cheri song
Dec 18, 2022
Making your first Credit Card in United States! My tips
When making your first credit card, it's important to take the first step correctly to save a lot of heartache, time, and effort in the future. I was just thinking about writing a little list of things to keep in mind to help you in getting that first credit card. Getting the first credit card is the hardest step for most people. Afterwards, getting better cards that provide more signup bonus or loyalty rewards should be a matter of time. Here's my tips: 1. There’s no connection between your worth and your credit card issuance People keep making the mistake of continuously asking the credit card company to issue them a credit card after being rejected out of spite, even though they aren’t ready and the company had good reason to reject them. Whether it be a test, credit card issuance, or confessing to a crush, rejection is a nasty feeling. However, credit card issuance in United States has nothing to do with your worth as a human being or your pride. It is actually a mostly automated, mechanical process. There’s no reason to be slighted at the company just because your card’s been rejected. You don’t need to waste energy feuding with them, so just going through all the card options and applying to all of them one by one just actually makes it more difficult for your first credit card to be issued. 2. Giving up after a rejection If you thought “Well I don’t need a credit card anyways, I can just pay for what I want with Debit” after being rejected,” well that’s actually a similar kind of mindset as above, just expressed differently. To give up on having a credit card in United States is to not only give up on whole host of mileage benefits, but also to give up on creating an easy source of credit rating—which you would need later when taking out a loan, mortgage, or buying a car. You are going to be dealing with it anyways, so you might as well start early. 3. Credit Score isn’t everything A lot of people here probably are completely new to the whole American credit card system, but a lot of people probably also know the basic knowhow of credit card issuance These people tend to ask: “My credit score is 700, so why am I not getting approved for a sapphire preferred credit card?” or “My credit score is 680. Can I still get approved for freedom card?” These kinds of questions assume that credit score is the absolute objective standard through which credit card issuance is determined/ In my experience, though, whether that credit score is the FICO score or the FAKO score (which you can check in freecreditreport.com), you shouldn’t be overconfident or underconfident of what that credit score might mean to the issuing companies. It’s not like your credit score is your GPA or your exam scores. In other words it’s never really the case that you can say “people with over 700 credit rating can of course get a sapphire preferred card!” or “people above 680 can definitely get a freedom card!” Actual card issuance has a lot of other factors in play such as their income, pattern of card usage, relationship with the issuing company, length of credit history etc. Credit score should only be considered a rough tool for tracking reliability. In addition, for immigrants and foreign exchange students, whose credit history isn’t very long, your credit score is probably not a good reflection of your financial history anyways. The banks know this and you should always keep this in mind. In an ideal world your credit score should be a perfect indicator created after careful enumeration of the length of your transaction history, income, etc etc, but in reality your credit score will be pretty high as long as you don’t have anything explicitly negative in your history such as non-payment. So if you only put your trust in your credit score and keep asking for a card to be issued, you are liable to getting rejected. 4. Credit is a long term battle. There’s no need to take out any loans on purpose. There’s some people who advise that the fastest way to raise credit score is to take out loans on purpose. There are some people who can easily pay for a car with cash, but purposefully took out a loan with high interest rate to raise their credit rating. After they make a credit card, some people who believe in this even refuse to pay the owed money entirely, only making minimum payments. If you carry this debt for few months while paying interest, apparently your credit score rises rapidly. Well, of course, I’m sure the banks do genuinely love clients who pay through their nose on interest payments to them. But you really don’t need to use such extreme methods to raise your credit score. As long as you keep using your credit card and pay for the full sum without delays, your rating will increase naturally. It takes time either way, so there’s no need to rush.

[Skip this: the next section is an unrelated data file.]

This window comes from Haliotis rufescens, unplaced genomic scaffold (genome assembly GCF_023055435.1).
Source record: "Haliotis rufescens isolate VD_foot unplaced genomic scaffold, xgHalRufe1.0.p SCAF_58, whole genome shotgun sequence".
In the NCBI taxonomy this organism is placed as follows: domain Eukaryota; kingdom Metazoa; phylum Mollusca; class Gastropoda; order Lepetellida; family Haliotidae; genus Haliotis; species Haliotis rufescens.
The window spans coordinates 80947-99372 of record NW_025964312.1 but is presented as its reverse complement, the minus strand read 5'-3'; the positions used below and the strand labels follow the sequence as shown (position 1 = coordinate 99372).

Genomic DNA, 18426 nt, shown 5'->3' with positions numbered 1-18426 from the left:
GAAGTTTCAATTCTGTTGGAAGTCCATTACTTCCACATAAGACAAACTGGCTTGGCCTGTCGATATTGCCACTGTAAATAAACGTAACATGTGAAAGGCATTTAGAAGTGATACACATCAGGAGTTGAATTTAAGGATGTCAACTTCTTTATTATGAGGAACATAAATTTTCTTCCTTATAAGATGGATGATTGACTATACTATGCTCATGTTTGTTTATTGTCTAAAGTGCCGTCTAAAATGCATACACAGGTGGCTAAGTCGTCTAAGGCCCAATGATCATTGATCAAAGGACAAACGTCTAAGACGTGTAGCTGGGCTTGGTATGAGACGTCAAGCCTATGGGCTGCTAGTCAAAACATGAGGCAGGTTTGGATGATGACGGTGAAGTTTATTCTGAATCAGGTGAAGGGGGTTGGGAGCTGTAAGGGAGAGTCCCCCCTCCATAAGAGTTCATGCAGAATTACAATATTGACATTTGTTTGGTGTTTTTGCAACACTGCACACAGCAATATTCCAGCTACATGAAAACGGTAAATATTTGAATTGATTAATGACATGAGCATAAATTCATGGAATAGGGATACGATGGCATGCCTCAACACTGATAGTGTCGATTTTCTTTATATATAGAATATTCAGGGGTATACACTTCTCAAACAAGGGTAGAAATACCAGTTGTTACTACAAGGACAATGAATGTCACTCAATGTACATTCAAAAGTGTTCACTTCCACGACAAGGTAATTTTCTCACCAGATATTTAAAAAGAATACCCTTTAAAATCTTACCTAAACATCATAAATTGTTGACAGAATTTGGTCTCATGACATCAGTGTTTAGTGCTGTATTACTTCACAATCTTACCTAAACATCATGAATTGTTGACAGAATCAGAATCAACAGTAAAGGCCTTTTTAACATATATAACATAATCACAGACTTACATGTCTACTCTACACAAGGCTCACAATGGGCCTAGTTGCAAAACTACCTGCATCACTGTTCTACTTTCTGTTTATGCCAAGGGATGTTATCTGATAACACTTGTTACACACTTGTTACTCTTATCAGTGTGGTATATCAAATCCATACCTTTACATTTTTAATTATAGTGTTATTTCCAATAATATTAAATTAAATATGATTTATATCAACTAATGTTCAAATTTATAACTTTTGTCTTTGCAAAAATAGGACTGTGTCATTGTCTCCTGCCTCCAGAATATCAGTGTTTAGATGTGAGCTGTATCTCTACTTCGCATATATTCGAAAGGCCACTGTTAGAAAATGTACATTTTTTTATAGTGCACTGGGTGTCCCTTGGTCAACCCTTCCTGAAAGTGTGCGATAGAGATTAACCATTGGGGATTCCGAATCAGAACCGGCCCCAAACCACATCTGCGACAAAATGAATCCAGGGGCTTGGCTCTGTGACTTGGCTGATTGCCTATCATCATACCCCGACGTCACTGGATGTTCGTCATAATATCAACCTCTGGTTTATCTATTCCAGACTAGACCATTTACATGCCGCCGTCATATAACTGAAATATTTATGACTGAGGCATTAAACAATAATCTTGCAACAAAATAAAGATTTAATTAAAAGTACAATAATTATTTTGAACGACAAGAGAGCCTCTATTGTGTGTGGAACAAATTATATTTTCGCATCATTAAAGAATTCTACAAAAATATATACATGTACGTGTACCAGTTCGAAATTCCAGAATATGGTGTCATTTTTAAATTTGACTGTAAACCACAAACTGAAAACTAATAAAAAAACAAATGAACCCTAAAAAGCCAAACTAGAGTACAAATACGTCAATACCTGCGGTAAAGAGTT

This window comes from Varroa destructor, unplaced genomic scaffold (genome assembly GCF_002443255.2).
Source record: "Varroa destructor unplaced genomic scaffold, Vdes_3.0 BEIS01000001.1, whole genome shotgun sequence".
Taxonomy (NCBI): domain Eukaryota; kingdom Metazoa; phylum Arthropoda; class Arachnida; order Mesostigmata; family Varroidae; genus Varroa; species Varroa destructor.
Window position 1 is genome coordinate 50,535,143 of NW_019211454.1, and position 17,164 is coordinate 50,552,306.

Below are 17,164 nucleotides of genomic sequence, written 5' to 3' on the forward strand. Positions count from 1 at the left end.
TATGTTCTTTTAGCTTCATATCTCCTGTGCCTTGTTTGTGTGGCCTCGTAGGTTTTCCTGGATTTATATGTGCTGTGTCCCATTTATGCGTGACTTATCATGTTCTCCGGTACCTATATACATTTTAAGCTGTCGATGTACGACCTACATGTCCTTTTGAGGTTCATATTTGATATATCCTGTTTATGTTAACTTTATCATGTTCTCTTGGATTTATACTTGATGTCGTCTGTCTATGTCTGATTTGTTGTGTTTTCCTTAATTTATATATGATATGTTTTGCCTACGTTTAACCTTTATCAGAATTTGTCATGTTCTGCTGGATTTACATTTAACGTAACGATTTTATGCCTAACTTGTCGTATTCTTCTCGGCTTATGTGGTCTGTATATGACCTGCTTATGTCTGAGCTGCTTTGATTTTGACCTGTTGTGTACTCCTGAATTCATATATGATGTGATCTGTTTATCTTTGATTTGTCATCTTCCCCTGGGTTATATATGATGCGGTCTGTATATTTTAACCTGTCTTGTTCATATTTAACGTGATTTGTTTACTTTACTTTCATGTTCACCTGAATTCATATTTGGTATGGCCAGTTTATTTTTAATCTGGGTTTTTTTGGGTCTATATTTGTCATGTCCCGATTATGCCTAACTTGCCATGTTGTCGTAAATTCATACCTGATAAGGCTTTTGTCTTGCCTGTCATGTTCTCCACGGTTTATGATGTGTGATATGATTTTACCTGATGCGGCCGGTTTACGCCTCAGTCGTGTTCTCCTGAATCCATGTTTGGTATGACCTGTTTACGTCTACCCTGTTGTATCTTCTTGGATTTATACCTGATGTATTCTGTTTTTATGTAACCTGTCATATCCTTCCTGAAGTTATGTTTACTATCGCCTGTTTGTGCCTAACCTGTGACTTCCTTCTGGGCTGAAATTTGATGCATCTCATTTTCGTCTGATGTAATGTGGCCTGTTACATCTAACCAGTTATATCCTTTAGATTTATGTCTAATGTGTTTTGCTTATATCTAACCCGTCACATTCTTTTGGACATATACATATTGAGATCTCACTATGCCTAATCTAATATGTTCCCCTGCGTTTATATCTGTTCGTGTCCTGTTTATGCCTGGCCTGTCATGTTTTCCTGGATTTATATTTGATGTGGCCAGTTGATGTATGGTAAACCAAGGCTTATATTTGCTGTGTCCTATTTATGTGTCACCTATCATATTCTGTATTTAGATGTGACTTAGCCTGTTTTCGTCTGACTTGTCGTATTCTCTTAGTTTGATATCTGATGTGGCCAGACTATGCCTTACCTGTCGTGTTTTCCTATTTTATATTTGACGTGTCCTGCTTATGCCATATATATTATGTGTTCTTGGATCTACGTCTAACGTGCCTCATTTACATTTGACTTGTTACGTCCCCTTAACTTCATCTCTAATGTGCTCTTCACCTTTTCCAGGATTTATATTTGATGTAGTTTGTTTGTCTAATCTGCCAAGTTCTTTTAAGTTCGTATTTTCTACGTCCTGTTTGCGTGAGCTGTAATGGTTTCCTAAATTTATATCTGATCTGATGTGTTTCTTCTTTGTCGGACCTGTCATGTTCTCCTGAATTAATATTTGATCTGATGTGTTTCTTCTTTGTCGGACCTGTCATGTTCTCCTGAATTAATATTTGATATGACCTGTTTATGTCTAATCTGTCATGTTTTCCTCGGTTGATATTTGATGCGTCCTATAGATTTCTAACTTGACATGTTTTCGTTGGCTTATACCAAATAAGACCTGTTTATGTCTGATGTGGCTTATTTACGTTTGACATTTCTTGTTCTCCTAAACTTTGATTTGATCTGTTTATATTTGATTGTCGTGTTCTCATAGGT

seongju parkDec 21, 2022
thanks its really helpful!
G RDec 29, 2022
some information is false.. All you have to do is add your wife as a added user.. and she will get her own card and then will start to get credit cards on her own
Pal sabyFeb 12, 2023
when I got my EAD card i applied for Capital one secured CC, i got approval for $200.00 I use card but also paid soon charges posted on my account. And within 6 months they offer me regular CC, with $6000.00 credit line, meantime i build fair credit score. Also I bought car, And after 2 years using CC wisely and paid before due time I build very good credit score. And then I got Amex with $20k limit. Some people told me not to pay your cc in full, but it's wrong. treat your CC as your debit card else you will hit with high % interest and it reflects negative on your credit history.

Popular hashtags